Questions? Contact Program Manager Allison Nagel at allison@sustainablesolano.org 

The Power of Cultivating Vital Life Skills

By Nicole Newell, Sustainable Landscaping Program Manager

As the Sustainable Solano team was preparing for some time off in July to renew and recharge, we had the perfect opportunity for a reminder on taking care of ourselves. On July 13, Anne Freiwald gave a presentation on how to restore the resource of self by cultivating vital life skills. Anne is a passionate personal health and permaculture educator and holds a master’s degree in public health.

These vital life skills are familiar, but what was intriguing was how Anne provided examples of parallels relating to nature and our bodies. One example is how a garden requires mulch to build organic matter in the soil, and our body requires fiber for a healthy gut. She also gave specific techniques on how to calm our systems during stressful situations with our breath. Prior to her presentation, I thought of these skills as an exhausting never-ending to-do list. Shifting to thinking about these areas as skills felt empowering because it provides power in our choice. At times, this world can be overwhelming, but we do have the power to choose to put our energy in strengthening our systems.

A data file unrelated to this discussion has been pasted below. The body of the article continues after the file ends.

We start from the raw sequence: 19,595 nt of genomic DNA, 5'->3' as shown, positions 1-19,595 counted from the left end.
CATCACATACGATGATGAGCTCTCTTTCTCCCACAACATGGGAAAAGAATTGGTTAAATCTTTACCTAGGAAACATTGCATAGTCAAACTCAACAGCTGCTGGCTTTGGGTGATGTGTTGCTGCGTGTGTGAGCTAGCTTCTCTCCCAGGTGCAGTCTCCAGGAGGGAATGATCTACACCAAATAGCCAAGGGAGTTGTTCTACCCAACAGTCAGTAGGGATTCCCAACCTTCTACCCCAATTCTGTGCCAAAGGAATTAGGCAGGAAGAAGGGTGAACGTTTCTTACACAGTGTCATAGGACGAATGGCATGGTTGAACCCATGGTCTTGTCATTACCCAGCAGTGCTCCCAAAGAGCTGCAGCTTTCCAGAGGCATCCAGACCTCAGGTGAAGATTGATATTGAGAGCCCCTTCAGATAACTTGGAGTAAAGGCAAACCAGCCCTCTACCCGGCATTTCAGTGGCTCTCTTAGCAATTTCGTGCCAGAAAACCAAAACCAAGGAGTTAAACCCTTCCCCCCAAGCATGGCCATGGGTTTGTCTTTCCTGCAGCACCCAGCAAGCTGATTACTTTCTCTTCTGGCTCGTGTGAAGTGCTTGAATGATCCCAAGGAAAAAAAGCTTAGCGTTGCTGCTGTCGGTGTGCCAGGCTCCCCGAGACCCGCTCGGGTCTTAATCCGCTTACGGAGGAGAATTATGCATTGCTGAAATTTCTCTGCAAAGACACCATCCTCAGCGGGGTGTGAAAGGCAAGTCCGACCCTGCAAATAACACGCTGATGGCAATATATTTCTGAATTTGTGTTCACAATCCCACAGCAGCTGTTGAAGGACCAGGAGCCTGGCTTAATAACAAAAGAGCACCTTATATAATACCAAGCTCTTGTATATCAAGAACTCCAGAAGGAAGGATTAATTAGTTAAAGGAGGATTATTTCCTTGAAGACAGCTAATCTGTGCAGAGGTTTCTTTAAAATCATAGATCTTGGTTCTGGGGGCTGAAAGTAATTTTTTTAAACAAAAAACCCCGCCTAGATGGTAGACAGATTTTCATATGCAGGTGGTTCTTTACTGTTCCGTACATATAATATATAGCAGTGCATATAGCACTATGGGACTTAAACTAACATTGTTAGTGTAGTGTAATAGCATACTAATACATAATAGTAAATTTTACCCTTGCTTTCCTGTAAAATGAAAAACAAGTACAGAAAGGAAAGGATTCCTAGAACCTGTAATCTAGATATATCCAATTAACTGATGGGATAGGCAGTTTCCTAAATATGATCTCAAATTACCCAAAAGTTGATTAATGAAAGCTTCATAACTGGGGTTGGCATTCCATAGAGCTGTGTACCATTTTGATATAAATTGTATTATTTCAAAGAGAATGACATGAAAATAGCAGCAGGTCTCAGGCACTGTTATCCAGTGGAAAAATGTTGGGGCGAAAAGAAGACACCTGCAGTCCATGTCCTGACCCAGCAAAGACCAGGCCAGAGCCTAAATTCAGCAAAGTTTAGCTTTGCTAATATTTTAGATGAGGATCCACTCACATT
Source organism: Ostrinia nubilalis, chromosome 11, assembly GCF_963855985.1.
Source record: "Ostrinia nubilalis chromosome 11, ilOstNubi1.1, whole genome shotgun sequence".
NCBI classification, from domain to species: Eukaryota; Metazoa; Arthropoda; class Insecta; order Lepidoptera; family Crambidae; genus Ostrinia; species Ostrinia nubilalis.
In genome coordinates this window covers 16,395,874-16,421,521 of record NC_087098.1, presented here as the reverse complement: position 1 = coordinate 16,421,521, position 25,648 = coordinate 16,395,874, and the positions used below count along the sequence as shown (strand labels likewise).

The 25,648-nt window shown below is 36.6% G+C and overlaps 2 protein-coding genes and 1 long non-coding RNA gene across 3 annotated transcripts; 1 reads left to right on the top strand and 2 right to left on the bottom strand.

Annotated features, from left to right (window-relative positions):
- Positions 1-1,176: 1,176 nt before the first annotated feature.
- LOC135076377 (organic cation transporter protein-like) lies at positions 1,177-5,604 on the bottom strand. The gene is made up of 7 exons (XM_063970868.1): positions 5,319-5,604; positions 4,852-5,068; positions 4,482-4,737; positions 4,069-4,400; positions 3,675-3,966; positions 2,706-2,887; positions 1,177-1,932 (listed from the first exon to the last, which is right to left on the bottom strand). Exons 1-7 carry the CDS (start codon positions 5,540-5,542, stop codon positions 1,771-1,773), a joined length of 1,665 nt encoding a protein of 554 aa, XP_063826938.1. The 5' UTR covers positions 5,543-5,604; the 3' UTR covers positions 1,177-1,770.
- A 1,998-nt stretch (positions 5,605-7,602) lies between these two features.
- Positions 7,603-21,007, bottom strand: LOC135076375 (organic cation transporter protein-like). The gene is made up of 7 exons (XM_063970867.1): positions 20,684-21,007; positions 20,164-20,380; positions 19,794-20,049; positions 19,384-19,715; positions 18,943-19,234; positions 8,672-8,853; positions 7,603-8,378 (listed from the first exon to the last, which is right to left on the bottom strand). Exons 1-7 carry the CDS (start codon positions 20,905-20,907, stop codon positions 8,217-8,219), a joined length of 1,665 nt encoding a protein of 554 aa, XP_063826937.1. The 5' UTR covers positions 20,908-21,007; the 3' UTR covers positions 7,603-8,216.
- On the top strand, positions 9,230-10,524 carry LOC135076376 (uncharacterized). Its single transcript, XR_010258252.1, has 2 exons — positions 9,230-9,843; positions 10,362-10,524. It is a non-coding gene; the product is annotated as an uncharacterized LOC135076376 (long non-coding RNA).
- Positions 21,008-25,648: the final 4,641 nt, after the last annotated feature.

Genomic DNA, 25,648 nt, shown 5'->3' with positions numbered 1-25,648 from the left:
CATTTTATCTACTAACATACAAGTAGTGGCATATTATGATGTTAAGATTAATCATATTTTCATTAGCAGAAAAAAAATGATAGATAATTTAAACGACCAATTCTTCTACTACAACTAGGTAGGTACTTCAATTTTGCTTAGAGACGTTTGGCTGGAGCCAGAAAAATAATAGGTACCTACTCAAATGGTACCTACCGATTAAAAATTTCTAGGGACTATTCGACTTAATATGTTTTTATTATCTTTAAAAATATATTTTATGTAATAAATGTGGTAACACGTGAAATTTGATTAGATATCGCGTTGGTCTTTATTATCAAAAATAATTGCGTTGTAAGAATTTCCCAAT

View and print your own copy of Anne’s Vital Life Skills Mandala here.

Here are a few highlights from the talk:

Breath
Where do you breathe? Shallow in your chest? Or deep diaphragm breaths? Breathing slowly helps us respond with a calm system during stressful moments. So often during the day it is easy to get lost in the many tasks and to forget to pay attention to breath. When feeling stressed, just take a few minutes to get into the moment by
• Taking 5 deep diaphragm breaths
• Inhale to the count of 5 seconds
• Exhale to the count of 10 seconds

This technique helps to slow our systems down so we can move through this life in a peaceful state of mind.

Sleep
How is your sleep? Do you turn off all devices two hours before bedtime? Turning off devices two hours before bedtime drastically helps with getting a good night’s sleep, we all know this. Nevertheless, it is difficult to break the habit of zoning out: playing games on the phone, watching hours of news, getting lost on YouTube or binge watching Netflix (I highly recommend Self Made and Anne with an “E”!). It is unrealistic to be perfect with this rule, but Anne invited us to consider turning off devices when a good night’s sleep is needed.

Awe & Nature